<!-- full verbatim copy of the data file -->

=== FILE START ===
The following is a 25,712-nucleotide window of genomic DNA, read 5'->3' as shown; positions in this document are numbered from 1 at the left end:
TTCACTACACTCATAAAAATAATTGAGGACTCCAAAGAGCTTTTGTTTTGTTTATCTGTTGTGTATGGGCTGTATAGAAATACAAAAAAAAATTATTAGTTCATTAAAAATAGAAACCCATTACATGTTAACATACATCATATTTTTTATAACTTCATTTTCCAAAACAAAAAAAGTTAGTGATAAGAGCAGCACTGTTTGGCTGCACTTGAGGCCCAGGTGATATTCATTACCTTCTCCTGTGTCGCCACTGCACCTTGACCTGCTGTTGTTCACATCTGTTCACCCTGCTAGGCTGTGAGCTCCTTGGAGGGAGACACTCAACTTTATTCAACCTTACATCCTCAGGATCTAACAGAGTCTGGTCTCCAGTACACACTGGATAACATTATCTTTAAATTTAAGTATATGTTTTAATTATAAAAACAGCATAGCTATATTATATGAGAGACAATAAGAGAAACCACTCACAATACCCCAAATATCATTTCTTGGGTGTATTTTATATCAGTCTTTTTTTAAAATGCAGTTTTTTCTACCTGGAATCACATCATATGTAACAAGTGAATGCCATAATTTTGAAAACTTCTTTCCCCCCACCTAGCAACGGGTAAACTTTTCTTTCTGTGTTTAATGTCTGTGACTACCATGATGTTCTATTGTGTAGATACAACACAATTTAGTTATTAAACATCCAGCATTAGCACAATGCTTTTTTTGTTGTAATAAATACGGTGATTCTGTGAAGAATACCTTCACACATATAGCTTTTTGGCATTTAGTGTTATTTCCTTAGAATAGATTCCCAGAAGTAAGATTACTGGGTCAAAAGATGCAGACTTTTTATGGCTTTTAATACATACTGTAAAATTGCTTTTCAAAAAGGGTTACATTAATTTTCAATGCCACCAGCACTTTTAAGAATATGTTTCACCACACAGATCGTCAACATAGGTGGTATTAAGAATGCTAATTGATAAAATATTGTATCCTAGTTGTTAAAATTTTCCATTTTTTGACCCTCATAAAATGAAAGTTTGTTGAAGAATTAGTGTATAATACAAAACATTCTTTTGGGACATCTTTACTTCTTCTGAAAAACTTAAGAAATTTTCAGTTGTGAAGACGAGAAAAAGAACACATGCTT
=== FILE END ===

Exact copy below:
The following is a 25,712-nucleotide window of genomic DNA, read 5'->3' as shown; positions in this document are numbered from 1 at the left end:
TTCACTACACTCATAAAAATAATTGAGGACTCCAAAGAGCTTTTGTTTTGTTTATCTGTTGTGTATGGGCTGTATAGAAATACAAAAAAAAATTATTAGTTCATTAAAAATAGAAACCCATTACATGTTAACATACATCATATTTTTTATAACTTCATTTTCCAAAACAAAAAAAGTTAGTGATAAGAGCAGCACTGTTTGGCTGCACTTGAGGCCCAGGTGATATTCATTACCTTCTCCTGTGTCGCCACTGCACCTTGACCTGCTGTTGTTCACATCTGTTCACCCTGCTAGGCTGTGAGCTCCTTGGAGGGAGACACTCAACTTTATTCAACCTTACATCCTCAGGATCTAACAGAGTCTGGTCTCCAGTACACACTGGATAACATTATCTTTAAATTTAAGTATATGTTTTAATTATAAAAACAGCATAGCTATATTATATGAGAGACAATAAGAGAAACCACTCACAATACCCCAAATATCATTTCTTGGGTGTATTTTATATCAGTCTTTTTTTAAAATGCAGTTTTTTCTACCTGGAATCACATCATATGTAACAAGTGAATGCCATAATTTTGAAAACTTCTTTCCCCCCACCTAGCAACGGGTAAACTTTTCTTTCTGTGTTTAATGTCTGTGACTACCATGATGTTCTATTGTGTAGATACAACACAATTTAGTTATTAAACATCCAGCATTAGCACAATGCTTTTTTTGTTGTAATAAATACGGTGATTCTGTGAAGAATACCTTCACACATATAGCTTTTTGGCATTTAGTGTTATTTCCTTAGAATAGATTCCCAGAAGTAAGATTACTGGGTCAAAAGATGCAGACTTTTTATGGCTTTTAATACATACTGTAAAATTGCTTTTCAAAAAGGGTTACATTAATTTTCAATGCCACCAGCACTTTTAAGAATATGTTTCACCACACAGATCGTCAACATAGGTGGTATTAAGAATGCTAATTGATAAAATATTGTATCCTAGTTGTTAAAATTTTCCATTTTTTGACCCTCATAAAATGAAAGTTTGTTGAAGAATTAGTGTATAATACAAAACATTCTTTTGGGACATCTTTACTTCTTCTGAAAAACTTAAGAAATTTTCAGTTGTGAAGACGAGAAAAAGAACACATGCTT